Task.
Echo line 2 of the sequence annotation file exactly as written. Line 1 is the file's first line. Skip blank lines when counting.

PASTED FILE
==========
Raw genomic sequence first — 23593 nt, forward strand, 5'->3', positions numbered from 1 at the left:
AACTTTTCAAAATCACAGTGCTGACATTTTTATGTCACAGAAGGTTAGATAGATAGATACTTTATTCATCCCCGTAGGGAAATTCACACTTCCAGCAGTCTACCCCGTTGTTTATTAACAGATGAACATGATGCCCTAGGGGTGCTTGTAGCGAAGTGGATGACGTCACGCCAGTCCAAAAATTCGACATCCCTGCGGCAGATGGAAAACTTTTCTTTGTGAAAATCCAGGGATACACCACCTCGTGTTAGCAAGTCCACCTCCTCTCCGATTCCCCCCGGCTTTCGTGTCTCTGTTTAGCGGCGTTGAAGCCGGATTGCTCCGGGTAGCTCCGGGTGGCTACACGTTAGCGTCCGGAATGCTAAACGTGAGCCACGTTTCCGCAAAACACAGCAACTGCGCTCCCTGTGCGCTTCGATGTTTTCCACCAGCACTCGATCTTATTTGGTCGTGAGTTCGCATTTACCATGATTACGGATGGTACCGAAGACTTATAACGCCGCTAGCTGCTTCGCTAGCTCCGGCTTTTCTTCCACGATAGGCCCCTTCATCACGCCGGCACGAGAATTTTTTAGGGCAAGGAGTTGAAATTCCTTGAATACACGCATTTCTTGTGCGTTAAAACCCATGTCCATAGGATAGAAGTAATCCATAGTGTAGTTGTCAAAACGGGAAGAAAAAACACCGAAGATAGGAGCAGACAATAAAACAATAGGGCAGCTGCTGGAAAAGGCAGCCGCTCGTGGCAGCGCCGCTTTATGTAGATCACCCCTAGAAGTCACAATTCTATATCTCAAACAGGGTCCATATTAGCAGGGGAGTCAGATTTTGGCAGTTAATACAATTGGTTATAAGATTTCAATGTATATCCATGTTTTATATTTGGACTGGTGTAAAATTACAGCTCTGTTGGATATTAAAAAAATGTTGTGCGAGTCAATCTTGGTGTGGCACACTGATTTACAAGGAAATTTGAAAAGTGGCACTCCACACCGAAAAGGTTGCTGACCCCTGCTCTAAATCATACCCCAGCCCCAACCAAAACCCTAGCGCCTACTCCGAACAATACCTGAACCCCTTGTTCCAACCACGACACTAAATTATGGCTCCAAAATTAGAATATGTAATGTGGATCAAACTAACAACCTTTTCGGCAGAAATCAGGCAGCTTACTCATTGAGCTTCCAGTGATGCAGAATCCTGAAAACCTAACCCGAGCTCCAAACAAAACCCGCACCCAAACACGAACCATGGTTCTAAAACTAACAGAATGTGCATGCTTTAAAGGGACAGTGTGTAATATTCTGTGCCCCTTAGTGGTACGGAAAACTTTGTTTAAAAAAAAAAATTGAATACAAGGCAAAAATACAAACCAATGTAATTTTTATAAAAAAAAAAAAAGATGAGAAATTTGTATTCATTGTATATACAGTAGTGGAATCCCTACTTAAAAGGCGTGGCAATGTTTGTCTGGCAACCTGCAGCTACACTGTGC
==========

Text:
AACTTTTCAAAATCACAGTGCTGACATTTTTATGTCACAGAAGGTTAGATAGATAGATACTTTATTCATCCCCGTAGGGAAATTCACACTTCCAGCAGTCTACCCCGTTGTTTATTAACAGATGAACATGATGCCCTAGGGGTGCTTGTAGCGAAGTGGATGACGTCACGCCAGTCCAAAAATTCGACATCCCTGCGGCAGATGGAAAACTTTTCTTTGTGAAAATCCAGGGATACACCACCTCGTGTTAGCAAGTCCACCTCCTCTCCGATTCCCCCCGGCTTTCGTGTCTCTGTTTAGCGGCGTTGAAGCCGGATTGCTCCGGGTAGCTCCGGGTGGCTACACGTTAGCGTCCGGAATGCTAAACGTGAGCCACGTTTCCGCAAAACACAGCAACTGCGCTCCCTGTGCGCTTCGATGTTTTCCACCAGCACTCGATCTTATTTGGTCGTGAGTTCGCATTTACCATGATTACGGATGGTACCGAAGACTTATAACGCCGCTAGCTGCTTCGCTAGCTCCGGCTTTTCTTCCACGATAGGCCCCTTCATCACGCCGGCACGAGAATTTTTTAGGGCAAGGAGTTGAAATTCCTTGAATACACGCATTTCTTGTGCGTTAAAACCCATGTCCATAGGATAGAAGTAATCCATAGTGTAGTTGTCAAAACGGGAAGAAAAAACACCGAAGATAGGAGCAGACAATAAAACAATAGGGCAGCTGCTGGAAAAGGCAGCCGCTCGTGGCAGCGCCGCTTTATGTAGATCACCCCTAGAAGTCACAATTCTATATCTCAAACAGGGTCCATATTAGCAGGGGAGTCAGATTTTGGCAGTTAATACAATTGGTTATAAGATTTCAATGTATATCCATGTTTTATATTTGGACTGGTGTAAAATTACAGCTCTGTTGGATATTAAAAAAATGTTGTGCGAGTCAATCTTGGTGTGGCACACTGATTTACAAGGAAATTTGAAAAGTGGCACTCCACACCGAAAAGGTTGCTGACCCCTGCTCTAAATCATACCCCAGCCCCAACCAAAACCCTAGCGCCTACTCCGAACAATACCTGAACCCCTTGTTCCAACCACGACACTAAATTATGGCTCCAAAATTAGAATATGTAATGTGGATCAAACTAACAACCTTTTCGGCAGAAATCAGGCAGCTTACTCATTGAGCTTCCAGTGATGCAGAATCCTGAAAACCTAACCCGAGCTCCAAACAAAACCCGCACCCAAACACGAACCATGGTTCTAAAACTAACAGAATGTGCATGCTTTAAAGGGACAGTGTGTAATATTCTGTGCCCCTTAGTGGTACGGAAAACTTTGTTTAAAAAAAAAAATTGAATACAAGGCAAAAATACAAACCAATGTAATTTTTATAAAAAAAAAAAAAGATGAGAAATTTGTATTCATTGTATATACAGTAGTGGAATCCCTACTTAAAAGGCGTGGCAATGTTTGTCTGGCAACCTGCAGCTACACTGTGC